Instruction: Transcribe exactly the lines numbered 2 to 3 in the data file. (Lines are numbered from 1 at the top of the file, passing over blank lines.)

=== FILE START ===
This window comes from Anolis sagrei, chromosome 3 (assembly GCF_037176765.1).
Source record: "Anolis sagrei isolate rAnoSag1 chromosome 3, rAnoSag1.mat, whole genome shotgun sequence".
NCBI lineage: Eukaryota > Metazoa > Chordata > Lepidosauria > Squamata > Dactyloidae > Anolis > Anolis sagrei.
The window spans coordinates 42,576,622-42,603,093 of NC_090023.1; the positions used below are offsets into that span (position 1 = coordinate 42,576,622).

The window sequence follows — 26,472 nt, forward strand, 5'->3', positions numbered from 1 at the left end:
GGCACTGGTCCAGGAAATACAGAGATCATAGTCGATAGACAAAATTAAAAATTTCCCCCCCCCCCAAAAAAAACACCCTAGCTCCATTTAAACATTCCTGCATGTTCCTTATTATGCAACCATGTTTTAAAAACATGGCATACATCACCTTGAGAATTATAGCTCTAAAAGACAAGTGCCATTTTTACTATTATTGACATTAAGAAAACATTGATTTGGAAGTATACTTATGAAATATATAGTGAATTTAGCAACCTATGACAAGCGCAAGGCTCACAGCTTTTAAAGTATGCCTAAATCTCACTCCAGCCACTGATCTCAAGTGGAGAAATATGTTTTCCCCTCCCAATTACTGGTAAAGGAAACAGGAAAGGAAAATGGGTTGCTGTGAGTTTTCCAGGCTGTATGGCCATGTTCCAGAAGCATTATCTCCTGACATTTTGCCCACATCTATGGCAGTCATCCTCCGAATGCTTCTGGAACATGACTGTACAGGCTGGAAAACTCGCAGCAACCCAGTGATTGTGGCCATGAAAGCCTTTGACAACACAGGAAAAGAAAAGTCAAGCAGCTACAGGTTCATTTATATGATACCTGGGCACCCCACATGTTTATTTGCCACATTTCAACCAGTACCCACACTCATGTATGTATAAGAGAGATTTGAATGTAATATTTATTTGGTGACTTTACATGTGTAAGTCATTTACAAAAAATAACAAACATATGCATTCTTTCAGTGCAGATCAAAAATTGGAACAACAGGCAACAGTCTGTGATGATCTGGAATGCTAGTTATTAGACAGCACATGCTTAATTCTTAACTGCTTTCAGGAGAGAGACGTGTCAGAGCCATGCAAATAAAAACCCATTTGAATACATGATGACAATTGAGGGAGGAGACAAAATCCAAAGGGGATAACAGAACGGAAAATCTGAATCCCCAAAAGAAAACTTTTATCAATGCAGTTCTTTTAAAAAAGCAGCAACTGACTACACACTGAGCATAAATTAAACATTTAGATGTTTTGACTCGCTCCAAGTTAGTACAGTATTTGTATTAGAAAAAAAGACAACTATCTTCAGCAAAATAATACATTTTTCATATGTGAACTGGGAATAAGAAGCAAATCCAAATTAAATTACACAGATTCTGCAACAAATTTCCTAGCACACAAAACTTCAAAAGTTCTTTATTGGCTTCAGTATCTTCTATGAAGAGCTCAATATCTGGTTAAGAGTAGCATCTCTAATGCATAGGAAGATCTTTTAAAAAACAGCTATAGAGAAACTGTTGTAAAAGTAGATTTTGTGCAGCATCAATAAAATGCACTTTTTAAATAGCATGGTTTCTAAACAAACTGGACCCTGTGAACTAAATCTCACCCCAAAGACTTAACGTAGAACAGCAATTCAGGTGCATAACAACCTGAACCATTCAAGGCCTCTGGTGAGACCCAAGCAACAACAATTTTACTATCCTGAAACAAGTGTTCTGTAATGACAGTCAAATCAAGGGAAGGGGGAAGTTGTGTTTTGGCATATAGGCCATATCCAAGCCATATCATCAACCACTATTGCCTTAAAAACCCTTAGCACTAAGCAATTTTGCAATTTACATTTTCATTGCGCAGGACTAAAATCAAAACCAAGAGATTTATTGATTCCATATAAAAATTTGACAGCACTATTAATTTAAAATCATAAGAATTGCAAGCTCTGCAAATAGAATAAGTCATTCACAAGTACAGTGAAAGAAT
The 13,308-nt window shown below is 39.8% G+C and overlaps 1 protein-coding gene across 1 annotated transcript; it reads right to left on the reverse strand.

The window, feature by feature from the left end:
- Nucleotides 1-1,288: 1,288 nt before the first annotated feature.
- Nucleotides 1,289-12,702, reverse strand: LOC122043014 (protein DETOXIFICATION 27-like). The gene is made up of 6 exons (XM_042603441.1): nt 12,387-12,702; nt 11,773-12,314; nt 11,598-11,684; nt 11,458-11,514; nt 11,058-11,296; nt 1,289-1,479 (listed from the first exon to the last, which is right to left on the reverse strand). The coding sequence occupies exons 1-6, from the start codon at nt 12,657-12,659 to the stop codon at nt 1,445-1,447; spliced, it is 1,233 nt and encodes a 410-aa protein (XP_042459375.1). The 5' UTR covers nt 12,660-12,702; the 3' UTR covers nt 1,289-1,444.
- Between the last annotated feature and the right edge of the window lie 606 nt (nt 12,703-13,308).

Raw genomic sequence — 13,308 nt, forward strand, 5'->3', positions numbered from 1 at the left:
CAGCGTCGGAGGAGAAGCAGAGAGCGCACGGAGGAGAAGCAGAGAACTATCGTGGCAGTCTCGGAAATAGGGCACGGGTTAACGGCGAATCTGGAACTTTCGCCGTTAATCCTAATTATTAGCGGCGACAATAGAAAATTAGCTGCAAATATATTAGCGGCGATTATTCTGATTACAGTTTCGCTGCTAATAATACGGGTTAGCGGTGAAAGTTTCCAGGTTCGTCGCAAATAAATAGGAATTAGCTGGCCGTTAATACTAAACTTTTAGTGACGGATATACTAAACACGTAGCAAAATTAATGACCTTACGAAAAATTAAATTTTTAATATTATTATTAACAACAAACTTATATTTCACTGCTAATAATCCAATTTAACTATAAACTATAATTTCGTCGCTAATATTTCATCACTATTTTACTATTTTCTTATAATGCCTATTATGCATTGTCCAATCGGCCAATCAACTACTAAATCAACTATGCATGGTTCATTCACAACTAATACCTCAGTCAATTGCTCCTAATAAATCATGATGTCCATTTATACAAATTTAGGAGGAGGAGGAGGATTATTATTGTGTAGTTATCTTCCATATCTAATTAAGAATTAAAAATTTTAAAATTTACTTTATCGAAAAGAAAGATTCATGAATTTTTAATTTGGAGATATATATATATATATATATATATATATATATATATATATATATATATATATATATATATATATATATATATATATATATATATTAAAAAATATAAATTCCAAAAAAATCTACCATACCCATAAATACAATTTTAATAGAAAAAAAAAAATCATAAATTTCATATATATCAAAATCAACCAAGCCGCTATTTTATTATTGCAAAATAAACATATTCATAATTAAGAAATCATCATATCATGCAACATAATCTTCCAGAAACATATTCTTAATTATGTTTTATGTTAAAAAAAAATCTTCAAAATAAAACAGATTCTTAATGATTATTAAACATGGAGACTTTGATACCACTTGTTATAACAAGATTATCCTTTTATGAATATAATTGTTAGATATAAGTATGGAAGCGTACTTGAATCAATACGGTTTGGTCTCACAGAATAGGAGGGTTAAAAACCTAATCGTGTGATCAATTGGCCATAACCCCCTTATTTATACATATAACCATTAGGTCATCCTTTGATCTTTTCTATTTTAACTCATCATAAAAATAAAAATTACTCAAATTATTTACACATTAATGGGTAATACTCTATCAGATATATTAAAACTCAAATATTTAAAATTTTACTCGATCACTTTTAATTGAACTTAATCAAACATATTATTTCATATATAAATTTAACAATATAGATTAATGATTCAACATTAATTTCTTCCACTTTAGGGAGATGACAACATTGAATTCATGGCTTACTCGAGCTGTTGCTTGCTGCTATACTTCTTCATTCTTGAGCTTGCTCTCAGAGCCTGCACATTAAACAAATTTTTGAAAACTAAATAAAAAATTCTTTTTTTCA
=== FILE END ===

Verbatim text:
Source record: "Anolis sagrei isolate rAnoSag1 chromosome 3, rAnoSag1.mat, whole genome shotgun sequence".
NCBI lineage: Eukaryota > Metazoa > Chordata > Lepidosauria > Squamata > Dactyloidae > Anolis > Anolis sagrei.